October 22, 2014

YEAR IN REVIEW: Looking back at Williston’s top 2012 stories

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Todd Shepard’s mother, Marge Shepard, pins on the new Williston police chief’s badge as his father, Richard (left) looks on.

By Luke Baynes

Observer staff

2012 has come and gone.

Barack Obama won four more years in the White House. The United States won 46 gold medals at the Summer Olympics. Superstorm Sandy cost hundreds of lives and billions in damages. The world didn’t end in fiery apocalypse on Dec. 21.

Williston, like the country and world at large, had its share of ups and downs in 2012.

Though it escaped the path of Sandy, Williston faced a storm of controversies at a police department divided by internal strife, at a local farm polluted by lead and at various public forums, where debates ensued over a planned big-box store, a drug and alcohol rehab center and alternatives to the Chittenden County Circumferential Highway.

Less controversially, the fiscal year 2013 municipal and school budgets passed by wide margins, the town moved forward on a solar energy project and major strides were made in the restoration of the Allen Brook.

The following is a recap of the top Williston stories from the year 2012:

POLICE MATTERS

The resignation of a police chief and the hiring of his replacement bookended what was an often contentious year for the Williston Police Department.

On Jan. 23, Chief Roy Nelson resigned following an extended leave of absence for cancer treatment. On Feb. 6, the Williston Selectboard heard testimony regarding a grievance filed by Detective Sgt. Bart Chamberlain which requested that a disciplinary warning letter be removed from his personnel record. The disciplinary warning issued by Town Manager Rick McGuire stated that Chamberlain intended to “undermine and discredit” Nelson during a meeting with Chittenden County State’s Attorney T.J. Donovan.

Chamberlain maintained that his actions were protected under federal whistleblower protection laws. He alleged that Nelson failed to appropriately respond to several department matters, including a 2010 incident concerning a missing bag of cocaine that inexplicably reappeared and a traffic fatality in 2010 involving a 73-year-old Williston resident.

The Selectboard ultimately denied the grievance, with minor redactions to the warning letter.

In response to public records requests from the Burlington Free Press and the Williston Observer, town officials released a three-part internal investigation report from May 2011, which revealed opposing factions within the WPD and what one officer termed an atmosphere of “anger, distrust, frustration and fear.”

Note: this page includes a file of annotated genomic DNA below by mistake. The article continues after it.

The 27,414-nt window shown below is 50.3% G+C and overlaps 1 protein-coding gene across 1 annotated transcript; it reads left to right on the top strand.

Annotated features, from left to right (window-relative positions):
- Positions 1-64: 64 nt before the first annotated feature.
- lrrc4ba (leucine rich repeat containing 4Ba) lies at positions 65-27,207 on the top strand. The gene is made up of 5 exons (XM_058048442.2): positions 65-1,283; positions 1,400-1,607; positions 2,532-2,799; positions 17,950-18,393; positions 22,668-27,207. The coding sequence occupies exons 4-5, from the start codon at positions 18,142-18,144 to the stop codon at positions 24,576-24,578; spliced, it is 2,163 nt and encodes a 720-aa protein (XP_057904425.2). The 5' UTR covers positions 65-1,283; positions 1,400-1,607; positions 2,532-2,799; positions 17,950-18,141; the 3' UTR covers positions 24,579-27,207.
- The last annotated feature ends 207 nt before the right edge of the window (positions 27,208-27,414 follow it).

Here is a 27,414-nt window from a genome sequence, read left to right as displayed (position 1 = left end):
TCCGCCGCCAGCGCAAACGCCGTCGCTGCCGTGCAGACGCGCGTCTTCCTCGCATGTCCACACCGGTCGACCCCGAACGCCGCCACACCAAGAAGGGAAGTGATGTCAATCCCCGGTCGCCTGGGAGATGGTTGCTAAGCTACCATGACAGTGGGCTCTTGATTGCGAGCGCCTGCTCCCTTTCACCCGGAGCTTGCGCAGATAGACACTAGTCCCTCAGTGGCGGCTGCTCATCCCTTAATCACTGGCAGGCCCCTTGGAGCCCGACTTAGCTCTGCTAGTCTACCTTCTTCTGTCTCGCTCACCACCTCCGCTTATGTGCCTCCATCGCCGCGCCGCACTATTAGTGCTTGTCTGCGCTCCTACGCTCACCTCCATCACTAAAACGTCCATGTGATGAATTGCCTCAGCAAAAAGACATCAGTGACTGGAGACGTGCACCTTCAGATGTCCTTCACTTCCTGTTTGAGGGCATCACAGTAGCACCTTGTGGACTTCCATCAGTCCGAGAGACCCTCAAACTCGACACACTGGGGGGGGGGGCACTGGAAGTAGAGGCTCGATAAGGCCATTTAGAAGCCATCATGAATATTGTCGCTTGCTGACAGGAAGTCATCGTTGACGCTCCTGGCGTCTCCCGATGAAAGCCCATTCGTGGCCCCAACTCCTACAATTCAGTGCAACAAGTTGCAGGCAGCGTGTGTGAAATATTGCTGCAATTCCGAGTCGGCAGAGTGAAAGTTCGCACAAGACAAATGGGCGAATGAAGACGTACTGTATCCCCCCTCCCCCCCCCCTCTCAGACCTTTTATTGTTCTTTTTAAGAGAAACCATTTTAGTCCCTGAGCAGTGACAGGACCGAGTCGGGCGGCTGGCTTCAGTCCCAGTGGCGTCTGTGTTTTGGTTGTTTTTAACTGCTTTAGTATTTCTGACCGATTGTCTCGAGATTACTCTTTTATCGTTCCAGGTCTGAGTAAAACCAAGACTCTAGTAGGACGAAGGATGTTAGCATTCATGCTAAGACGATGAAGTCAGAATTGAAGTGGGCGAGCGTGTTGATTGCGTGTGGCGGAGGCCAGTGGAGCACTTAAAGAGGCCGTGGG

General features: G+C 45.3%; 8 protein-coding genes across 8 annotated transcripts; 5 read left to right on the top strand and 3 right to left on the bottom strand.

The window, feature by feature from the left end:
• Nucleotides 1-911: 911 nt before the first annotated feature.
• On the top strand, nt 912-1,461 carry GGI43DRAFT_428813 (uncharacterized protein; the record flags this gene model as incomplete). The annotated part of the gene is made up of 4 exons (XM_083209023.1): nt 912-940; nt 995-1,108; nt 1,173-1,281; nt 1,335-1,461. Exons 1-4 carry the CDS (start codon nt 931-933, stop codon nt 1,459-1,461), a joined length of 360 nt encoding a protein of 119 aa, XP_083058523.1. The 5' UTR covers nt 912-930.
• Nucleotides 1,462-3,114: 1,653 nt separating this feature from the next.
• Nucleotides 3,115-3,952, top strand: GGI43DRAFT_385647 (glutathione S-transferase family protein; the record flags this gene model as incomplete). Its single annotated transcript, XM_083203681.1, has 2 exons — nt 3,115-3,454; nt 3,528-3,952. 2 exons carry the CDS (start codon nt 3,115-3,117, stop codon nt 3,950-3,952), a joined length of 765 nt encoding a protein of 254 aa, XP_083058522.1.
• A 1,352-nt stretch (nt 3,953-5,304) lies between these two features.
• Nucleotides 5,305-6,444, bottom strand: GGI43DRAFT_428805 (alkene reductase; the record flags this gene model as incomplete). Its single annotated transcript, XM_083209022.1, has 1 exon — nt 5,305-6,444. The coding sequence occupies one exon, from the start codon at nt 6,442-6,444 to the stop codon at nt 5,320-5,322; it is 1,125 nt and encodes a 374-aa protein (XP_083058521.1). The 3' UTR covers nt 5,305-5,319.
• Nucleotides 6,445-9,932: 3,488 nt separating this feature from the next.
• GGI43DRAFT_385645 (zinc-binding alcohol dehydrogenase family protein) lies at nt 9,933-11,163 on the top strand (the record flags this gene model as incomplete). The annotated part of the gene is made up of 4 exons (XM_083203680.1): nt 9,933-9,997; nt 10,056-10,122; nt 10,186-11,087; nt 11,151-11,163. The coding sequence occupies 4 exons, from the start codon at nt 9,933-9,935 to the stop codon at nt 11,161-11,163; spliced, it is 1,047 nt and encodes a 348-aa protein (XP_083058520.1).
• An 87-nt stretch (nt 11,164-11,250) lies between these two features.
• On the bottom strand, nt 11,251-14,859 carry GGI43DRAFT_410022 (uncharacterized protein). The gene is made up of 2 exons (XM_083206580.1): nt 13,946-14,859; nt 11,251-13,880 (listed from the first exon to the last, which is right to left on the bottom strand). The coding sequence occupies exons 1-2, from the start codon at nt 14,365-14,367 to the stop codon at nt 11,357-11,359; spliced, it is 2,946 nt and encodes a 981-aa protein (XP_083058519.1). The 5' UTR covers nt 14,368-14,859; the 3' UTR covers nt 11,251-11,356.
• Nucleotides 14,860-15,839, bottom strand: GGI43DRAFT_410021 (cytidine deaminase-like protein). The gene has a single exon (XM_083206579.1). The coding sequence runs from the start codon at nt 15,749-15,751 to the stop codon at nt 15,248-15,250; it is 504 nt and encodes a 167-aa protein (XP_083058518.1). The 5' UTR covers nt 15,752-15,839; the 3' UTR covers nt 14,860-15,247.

On Aug. 20, Todd Shepard was sworn in as Williston’s chief of police. At the ceremony, the former deputy police chief of South Burlington pledged to lead the WPD past its previous struggles.

“There have been some troubled waters in the past that have reached the news,” Shepard said. “I’m looking beyond those. I’m looking … with the end in mind that we’re going to move forward and plan ahead and work together collaboratively to be the number one agency in the county.”

McGuire said in a Dec. 4 interview with the Observer that the Vermont Attorney General’s Office has scheduled private interviews with an unspecified number of police personnel regarding a complaint that was filed. McGuire declined to comment on the nature of the complaint or if it is related to the previous internal investigation.

“While the complaint is under investigation, I can’t comment,” McGuire said. “Once the investigation has been completed, I’d be happy to release any of the reports or documents that we’re legally entitled to release.”

TARGET AND MAPLE LEAF FARM: A TALE OF TWO ZONING CHANGES

A pair of development pitches that would require zoning changes met with mixed public opinion in 2012.

The first—a proposal by Minneapolis-based retailer Target Corp. to establish a 136,500-square-foot store on the site of the former Williston Driving Range property at 6180 Williston Road—has yet to see a specific plan application cross the desk of Williston Planning and Zoning Department staff. The property is currently zoned as mixed-use residential.

Officials from Target met with Williston residents at a public forum on Jan. 3 of last year. The majority of attendees were opposed to the establishment of what would supplant Wal-Mart as the town’s largest big-box store.

Target officials returned to Williston on July 26 for a closed-door session with Planning and Zoning staff, presenting what Director of Planning and Zoning Ken Belliveau termed “minor variations” on the original proposal. Belliveau told the Observer on Wednesday that he’s heard “literally nothing” from Target officials since July.

Conversely, officials from Maple Leaf Farm, an Underhill-based alcohol and drug rehab center, have frequented the Town Hall meeting room since submitting a specific plan application on June 20 that seeks a zoning change to locate a new Maple Leaf facility on the former Pine Ridge School property at 9505 Williston Road.